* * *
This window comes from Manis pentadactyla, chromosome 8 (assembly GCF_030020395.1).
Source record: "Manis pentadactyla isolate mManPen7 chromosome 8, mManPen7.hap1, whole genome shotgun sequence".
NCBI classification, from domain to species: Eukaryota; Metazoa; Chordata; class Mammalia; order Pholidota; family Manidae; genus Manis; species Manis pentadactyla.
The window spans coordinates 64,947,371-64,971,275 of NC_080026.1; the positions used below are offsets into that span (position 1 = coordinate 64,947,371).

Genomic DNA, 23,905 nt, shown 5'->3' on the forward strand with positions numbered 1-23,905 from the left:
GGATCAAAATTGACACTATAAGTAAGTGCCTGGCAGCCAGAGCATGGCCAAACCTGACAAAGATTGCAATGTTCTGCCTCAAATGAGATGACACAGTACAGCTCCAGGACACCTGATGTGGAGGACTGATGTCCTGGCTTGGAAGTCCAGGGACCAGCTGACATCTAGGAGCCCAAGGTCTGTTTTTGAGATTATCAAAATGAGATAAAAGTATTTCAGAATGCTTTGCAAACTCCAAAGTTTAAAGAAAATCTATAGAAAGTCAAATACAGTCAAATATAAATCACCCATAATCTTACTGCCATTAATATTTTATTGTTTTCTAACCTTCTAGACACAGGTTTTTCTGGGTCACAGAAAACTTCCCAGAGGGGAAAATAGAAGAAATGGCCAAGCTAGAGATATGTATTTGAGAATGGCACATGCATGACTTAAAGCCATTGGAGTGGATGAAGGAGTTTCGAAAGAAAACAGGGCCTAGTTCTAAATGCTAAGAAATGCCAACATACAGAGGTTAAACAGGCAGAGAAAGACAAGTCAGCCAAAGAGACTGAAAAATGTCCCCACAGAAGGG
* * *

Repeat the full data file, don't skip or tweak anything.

This window comes from Manis pentadactyla, chromosome 8 (assembly GCF_030020395.1).
Source record: "Manis pentadactyla isolate mManPen7 chromosome 8, mManPen7.hap1, whole genome shotgun sequence".
NCBI classification, from domain to species: Eukaryota; Metazoa; Chordata; class Mammalia; order Pholidota; family Manidae; genus Manis; species Manis pentadactyla.
The window spans coordinates 64,947,371-64,971,275 of NC_080026.1; the positions used below are offsets into that span (position 1 = coordinate 64,947,371).

Genomic DNA, 23,905 nt, shown 5'->3' on the forward strand with positions numbered 1-23,905 from the left:
GGATCAAAATTGACACTATAAGTAAGTGCCTGGCAGCCAGAGCATGGCCAAACCTGACAAAGATTGCAATGTTCTGCCTCAAATGAGATGACACAGTACAGCTCCAGGACACCTGATGTGGAGGACTGATGTCCTGGCTTGGAAGTCCAGGGACCAGCTGACATCTAGGAGCCCAAGGTCTGTTTTTGAGATTATCAAAATGAGATAAAAGTATTTCAGAATGCTTTGCAAACTCCAAAGTTTAAAGAAAATCTATAGAAAGTCAAATACAGTCAAATATAAATCACCCATAATCTTACTGCCATTAATATTTTATTGTTTTCTAACCTTCTAGACACAGGTTTTTCTGGGTCACAGAAAACTTCCCAGAGGGGAAAATAGAAGAAATGGCCAAGCTAGAGATATGTATTTGAGAATGGCACATGCATGACTTAAAGCCATTGGAGTGGATGAAGGAGTTTCGAAAGAAAACAGGGCCTAGTTCTAAATGCTAAGAAATGCCAACATACAGAGGTTAAACAGGCAGAGAAAGACAAGTCAGCCAAAGAGACTGAAAAATGTCCCCACAGAAGGG